It was (more or less) economic security against living what you like, it was honorary every month against hopefully the paintings will be sold, it was to stop being what they asked me to go against being oneself, it was to continue in those "liars" lives or see what God wants from me. It was not easy.

Paula supported me a lot, not any wife agrees to follow her husband in a change like this. I admire the faith she had for me. But when you take a step of Faith, God blesses you, and I understand that it is so, or at least it happened. After many talks, we decided to leave everything in Buenos Aires and go to San Martín de Los Andes to live on painting. It was burning the ships. For many friends, I was crazy, for another an idol who did what many people do not dare.

Since January 2008, I live in San Martín de Los Andes, painting. It is today that sometimes I find it hard to believe, I thank God every day for that. It is not an idyll, it is not Heidi, nor the Ingalls Family, but they do not give themselves an idea of the satisfaction so great that it feels to be able to live on what one loves to do.

In short and summarizing to be a painter, I sacrificed the accountant.

Q. Who are your biggest influences? Are you inspired by the work of your peers or anyone else in particular?

A. Obviously, my main influence has been all impressionist painters, and here in Argentina, the great impressionist was Fernando Fader. But aside from that admiration for the style of painting, what has come to me the most was that passion for change, to look for an authentic, sincere style, regardless of the great criticisms they have had at the time. Remember that the Impressionists broke with the prevailing style in France, that classicism that marked the duty to be of things to turn to a much more personal painting, more authentic from themes to forms, thus making a break in the history of art. In a way, I see in it a parallel of my story leaving behind my accountant studies and embracing the true passion that painting is.

Q. Is the artistic life lonely? What do you do to counteract it?

A. Yes, it is very lonely, but I think that it should be, the best creations arise from these internal dialogues, I think I do not do much to counteract it, I have very few friends and I am very attached to my intimate family. 

Q. Apart from art, what do you love doing?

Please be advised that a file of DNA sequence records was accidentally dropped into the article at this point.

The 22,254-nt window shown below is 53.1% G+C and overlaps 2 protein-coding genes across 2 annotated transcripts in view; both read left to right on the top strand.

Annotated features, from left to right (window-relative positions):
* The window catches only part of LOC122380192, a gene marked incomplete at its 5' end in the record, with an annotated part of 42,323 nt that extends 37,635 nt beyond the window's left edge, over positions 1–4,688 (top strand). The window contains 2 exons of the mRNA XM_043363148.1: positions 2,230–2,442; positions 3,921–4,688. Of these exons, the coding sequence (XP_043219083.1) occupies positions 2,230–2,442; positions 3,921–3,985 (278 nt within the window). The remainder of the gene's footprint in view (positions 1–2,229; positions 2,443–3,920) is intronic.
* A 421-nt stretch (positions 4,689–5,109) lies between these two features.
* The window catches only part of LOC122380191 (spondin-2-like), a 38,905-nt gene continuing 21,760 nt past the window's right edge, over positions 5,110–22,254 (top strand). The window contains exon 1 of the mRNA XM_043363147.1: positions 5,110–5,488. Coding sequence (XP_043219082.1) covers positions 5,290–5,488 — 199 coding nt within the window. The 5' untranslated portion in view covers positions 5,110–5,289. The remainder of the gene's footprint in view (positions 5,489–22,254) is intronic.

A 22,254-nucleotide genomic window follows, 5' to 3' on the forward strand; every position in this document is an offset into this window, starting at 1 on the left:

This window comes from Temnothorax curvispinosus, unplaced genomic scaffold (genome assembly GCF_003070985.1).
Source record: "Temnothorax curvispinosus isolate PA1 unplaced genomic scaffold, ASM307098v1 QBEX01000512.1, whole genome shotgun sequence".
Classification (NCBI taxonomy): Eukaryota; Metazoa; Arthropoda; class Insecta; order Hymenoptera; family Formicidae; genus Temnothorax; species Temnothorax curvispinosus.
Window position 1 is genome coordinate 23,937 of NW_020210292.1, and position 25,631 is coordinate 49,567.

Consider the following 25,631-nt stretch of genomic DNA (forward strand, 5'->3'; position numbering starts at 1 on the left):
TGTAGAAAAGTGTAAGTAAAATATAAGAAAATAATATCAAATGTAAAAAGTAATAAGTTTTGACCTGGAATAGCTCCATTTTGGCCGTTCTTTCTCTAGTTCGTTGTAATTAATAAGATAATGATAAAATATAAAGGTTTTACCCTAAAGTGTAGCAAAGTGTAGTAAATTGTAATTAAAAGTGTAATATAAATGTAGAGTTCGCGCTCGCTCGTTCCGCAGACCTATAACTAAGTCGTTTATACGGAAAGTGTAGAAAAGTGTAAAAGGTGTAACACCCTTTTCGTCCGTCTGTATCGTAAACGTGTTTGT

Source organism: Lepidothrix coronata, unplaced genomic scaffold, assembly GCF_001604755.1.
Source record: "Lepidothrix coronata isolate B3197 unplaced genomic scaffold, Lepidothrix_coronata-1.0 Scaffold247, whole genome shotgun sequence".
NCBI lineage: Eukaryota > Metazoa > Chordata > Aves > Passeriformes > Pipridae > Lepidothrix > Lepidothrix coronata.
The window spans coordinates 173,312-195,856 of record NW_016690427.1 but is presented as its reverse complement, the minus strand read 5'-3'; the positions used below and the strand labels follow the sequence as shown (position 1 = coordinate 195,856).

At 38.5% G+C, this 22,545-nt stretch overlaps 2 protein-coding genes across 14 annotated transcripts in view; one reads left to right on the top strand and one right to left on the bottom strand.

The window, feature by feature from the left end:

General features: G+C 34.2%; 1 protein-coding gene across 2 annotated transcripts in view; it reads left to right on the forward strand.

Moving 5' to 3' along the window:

A. I have a type of faith. I work a lot in the (Catholic) Church of my town. I also like to read about spiritual topics since they are usually triggered for change.

Q. What is your philosophy in matters of art?

A. True art only serves to elevate the soul. Healthy art, art liberates, is an occupation by which you transmit emotions with which it must be an office as unique and refined as the emotions, ideals and hopes one has. Art must be in constant tension from four vertices, professionalism, originality, creativity and authenticity.  Professionalism is working with mastery and seeking excellence, it is generally opposed to the original that seeks the different in itself. And being creative often collides with being authentic, in the search for the creative you stop being yourself. Those four elements in tension make a work of art.

Q. What does 'success' mean to you?

A. Success is to make a living from what one loves to do. The rest is a big lie.

Q. What are the biggest things you've learned in life thus far?

A. Surely, the most important one will be the one I am going to learn tomorrow, but until today one of the things I learned and I have a harder time doing is being able to let go. Letting go of not wanting to control everything and knowing that things do not usually go as you want or think and generally that is the same for good. From the point of view of faith, it is to be able to get in touch with God.

Q. What’s the best piece of advice you’ve been given, and by who?

A. To be oneself, to be authentic not to be carried away by fashion or by what "sells" but by what one feels and makes you whole.

Q. What advice would you give to the next generation?

A. We must focus more on the inner gaze, that of the soul. Art must serve to elevate it.


Collection of works by the artist Dario Mastrosimone